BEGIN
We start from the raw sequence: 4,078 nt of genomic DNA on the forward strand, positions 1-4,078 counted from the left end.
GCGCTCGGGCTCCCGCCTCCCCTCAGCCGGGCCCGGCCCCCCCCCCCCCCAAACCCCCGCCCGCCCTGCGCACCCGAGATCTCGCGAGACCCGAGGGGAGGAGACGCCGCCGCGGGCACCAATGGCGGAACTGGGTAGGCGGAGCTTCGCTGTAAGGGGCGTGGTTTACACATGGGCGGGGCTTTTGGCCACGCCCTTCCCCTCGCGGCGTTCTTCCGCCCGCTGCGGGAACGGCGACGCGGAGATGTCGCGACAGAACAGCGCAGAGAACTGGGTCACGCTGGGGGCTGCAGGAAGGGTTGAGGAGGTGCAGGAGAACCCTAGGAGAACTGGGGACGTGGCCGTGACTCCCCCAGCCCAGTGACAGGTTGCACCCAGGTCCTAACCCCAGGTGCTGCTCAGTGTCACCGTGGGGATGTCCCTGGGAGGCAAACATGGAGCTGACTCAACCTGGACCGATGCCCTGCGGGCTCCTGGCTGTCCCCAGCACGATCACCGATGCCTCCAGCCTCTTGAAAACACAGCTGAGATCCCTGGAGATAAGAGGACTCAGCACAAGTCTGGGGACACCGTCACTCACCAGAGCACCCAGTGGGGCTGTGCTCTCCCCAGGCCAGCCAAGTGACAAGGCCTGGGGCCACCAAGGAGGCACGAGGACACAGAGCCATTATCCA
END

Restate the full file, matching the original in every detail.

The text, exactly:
We start from the raw sequence: 4,078 nt of genomic DNA on the forward strand, positions 1-4,078 counted from the left end.
GCGCTCGGGCTCCCGCCTCCCCTCAGCCGGGCCCGGCCCCCCCCCCCCCCAAACCCCCGCCCGCCCTGCGCACCCGAGATCTCGCGAGACCCGAGGGGAGGAGACGCCGCCGCGGGCACCAATGGCGGAACTGGGTAGGCGGAGCTTCGCTGTAAGGGGCGTGGTTTACACATGGGCGGGGCTTTTGGCCACGCCCTTCCCCTCGCGGCGTTCTTCCGCCCGCTGCGGGAACGGCGACGCGGAGATGTCGCGACAGAACAGCGCAGAGAACTGGGTCACGCTGGGGGCTGCAGGAAGGGTTGAGGAGGTGCAGGAGAACCCTAGGAGAACTGGGGACGTGGCCGTGACTCCCCCAGCCCAGTGACAGGTTGCACCCAGGTCCTAACCCCAGGTGCTGCTCAGTGTCACCGTGGGGATGTCCCTGGGAGGCAAACATGGAGCTGACTCAACCTGGACCGATGCCCTGCGGGCTCCTGGCTGTCCCCAGCACGATCACCGATGCCTCCAGCCTCTTGAAAACACAGCTGAGATCCCTGGAGATAAGAGGACTCAGCACAAGTCTGGGGACACCGTCACTCACCAGAGCACCCAGTGGGGCTGTGCTCTCCCCAGGCCAGCCAAGTGACAAGGCCTGGGGCCACCAAGGAGGCACGAGGACACAGAGCCATTATCCA